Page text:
Core principles of care of the elderly include:
Comprehensive Geriatric Assessment: When the clinical goal is to enable an elderly person to live as independently as possible given their condition, several groups must collaborate to assess and form a treatment plan. The assessment reviews the patient’s medical, psychosocial, and functional limitations, while the treatment plan sets goals and identifies ways to adapt to these limitations. Geriatric assessment is initiated through an inpatient (i.e. already in hospital) or outpatient referral to geriatrics (e.g. by a family doctor).
Geriatric Assessment Outreach Teams provide multidimensional assessment for people aged 65+ in their homes, to identify appropriate treatment and support for seniors with complex health problems. The goal is to keep seniors independent, living in their homes, and to optimize their quality of life.
Each team consists of a geriatrician, nurses, occupational therapists, physiotherapists, social workers and a secretary or intake worker.
When should you consider a referral to the program?
In hospital, geriatric teams can help assess and support elderly patients. These teams include:
Geriatric Medicine Consult Team: Assessment & management of high-risk older adults in hospital. This team identifies risks to the patient’s independence and collaborates with other providers to achieve a sustainable discharge. A core assessment follows the M4 format: Mind issues, Mobility issues, Medications (de-prescribing), Multi-morbidity.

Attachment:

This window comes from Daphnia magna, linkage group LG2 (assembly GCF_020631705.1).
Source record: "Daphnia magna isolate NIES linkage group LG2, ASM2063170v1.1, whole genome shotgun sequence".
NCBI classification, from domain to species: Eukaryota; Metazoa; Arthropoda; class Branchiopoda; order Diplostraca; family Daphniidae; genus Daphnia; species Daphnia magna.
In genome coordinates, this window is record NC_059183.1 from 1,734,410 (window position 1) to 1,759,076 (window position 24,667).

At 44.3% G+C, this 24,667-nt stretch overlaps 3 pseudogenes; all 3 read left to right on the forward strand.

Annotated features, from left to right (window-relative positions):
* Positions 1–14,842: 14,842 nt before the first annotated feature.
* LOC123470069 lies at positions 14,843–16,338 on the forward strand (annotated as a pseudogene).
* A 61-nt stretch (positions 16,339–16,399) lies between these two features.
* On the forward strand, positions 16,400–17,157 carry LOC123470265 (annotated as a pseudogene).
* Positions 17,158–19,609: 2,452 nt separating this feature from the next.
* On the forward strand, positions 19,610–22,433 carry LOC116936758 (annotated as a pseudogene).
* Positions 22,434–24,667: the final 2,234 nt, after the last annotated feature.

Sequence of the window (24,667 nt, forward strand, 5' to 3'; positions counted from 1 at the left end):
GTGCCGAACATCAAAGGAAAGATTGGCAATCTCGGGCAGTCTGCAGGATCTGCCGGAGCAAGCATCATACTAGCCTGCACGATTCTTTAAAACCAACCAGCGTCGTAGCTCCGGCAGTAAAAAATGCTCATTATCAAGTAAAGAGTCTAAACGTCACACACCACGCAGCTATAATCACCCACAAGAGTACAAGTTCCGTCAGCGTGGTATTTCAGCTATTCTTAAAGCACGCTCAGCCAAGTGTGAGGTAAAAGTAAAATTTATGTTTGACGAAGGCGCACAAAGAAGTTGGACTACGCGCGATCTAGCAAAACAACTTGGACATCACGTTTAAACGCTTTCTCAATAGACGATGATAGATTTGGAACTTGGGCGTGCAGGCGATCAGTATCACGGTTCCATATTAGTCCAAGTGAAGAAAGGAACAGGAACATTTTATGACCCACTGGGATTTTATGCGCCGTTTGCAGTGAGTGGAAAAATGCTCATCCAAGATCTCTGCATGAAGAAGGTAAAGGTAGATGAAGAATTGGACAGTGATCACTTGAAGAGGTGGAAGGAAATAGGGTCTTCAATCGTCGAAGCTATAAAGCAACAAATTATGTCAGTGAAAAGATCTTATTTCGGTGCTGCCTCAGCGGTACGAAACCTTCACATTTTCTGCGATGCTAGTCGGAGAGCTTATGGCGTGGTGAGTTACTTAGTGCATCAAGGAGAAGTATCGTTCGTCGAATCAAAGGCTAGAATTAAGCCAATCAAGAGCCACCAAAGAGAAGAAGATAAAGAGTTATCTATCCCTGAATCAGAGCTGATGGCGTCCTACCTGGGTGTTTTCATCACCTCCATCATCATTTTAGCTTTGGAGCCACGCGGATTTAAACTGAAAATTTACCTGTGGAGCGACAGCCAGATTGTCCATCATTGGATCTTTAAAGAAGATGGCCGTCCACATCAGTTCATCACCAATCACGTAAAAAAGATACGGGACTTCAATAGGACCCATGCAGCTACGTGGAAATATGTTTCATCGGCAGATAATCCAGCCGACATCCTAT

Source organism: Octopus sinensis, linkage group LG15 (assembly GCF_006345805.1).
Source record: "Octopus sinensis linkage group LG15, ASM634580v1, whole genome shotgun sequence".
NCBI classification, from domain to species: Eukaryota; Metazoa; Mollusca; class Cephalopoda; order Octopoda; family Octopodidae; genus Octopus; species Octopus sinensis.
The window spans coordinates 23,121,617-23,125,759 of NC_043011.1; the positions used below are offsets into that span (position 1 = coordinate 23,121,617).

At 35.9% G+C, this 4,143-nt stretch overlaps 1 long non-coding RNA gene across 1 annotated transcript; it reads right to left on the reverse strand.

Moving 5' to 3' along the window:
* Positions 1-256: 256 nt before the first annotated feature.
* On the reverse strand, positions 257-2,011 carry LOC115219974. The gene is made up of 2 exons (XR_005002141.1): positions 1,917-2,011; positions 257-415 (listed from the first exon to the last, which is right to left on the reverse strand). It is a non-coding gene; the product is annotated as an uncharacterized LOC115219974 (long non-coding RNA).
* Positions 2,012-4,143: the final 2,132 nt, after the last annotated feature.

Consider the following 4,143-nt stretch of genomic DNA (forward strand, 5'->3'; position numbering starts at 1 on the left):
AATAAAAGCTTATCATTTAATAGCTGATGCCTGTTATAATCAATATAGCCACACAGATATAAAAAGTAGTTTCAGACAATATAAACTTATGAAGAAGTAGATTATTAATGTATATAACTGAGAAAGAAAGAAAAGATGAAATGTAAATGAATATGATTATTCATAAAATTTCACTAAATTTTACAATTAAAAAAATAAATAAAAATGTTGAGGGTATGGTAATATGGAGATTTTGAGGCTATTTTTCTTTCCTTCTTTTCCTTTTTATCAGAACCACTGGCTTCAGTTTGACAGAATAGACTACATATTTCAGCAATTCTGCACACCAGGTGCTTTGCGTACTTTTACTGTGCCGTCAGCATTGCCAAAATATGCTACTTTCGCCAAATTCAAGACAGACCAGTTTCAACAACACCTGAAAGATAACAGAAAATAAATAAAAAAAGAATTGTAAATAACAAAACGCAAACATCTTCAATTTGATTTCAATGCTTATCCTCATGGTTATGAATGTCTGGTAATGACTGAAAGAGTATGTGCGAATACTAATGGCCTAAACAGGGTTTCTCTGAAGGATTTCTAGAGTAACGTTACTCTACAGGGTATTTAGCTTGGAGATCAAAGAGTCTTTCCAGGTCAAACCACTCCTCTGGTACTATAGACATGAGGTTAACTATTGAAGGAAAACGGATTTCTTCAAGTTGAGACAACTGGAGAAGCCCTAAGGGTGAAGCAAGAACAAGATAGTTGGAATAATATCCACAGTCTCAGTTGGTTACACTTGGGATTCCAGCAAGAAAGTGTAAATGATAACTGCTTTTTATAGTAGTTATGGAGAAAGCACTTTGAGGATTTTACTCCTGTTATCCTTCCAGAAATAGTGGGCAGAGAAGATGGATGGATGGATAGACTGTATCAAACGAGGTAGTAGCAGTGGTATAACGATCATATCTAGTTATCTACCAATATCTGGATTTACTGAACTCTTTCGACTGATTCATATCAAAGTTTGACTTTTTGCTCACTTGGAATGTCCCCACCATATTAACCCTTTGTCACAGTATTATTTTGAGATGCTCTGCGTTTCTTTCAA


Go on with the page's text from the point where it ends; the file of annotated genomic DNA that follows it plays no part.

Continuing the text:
Geriatric Psychiatry Behaviour Support Team: Provides support/consultation for behavioural and psychological symptoms of dementia. Focus on clinical assessment, developing a personalized plan of care, monitoring in hospital and liaison post-discharge.
Geriatric Emergency Medicine: A program that identifies high-risk older adults due to be discharged home from the ED, in order to initiate early referral to specialized geriatric services & targeted community supports.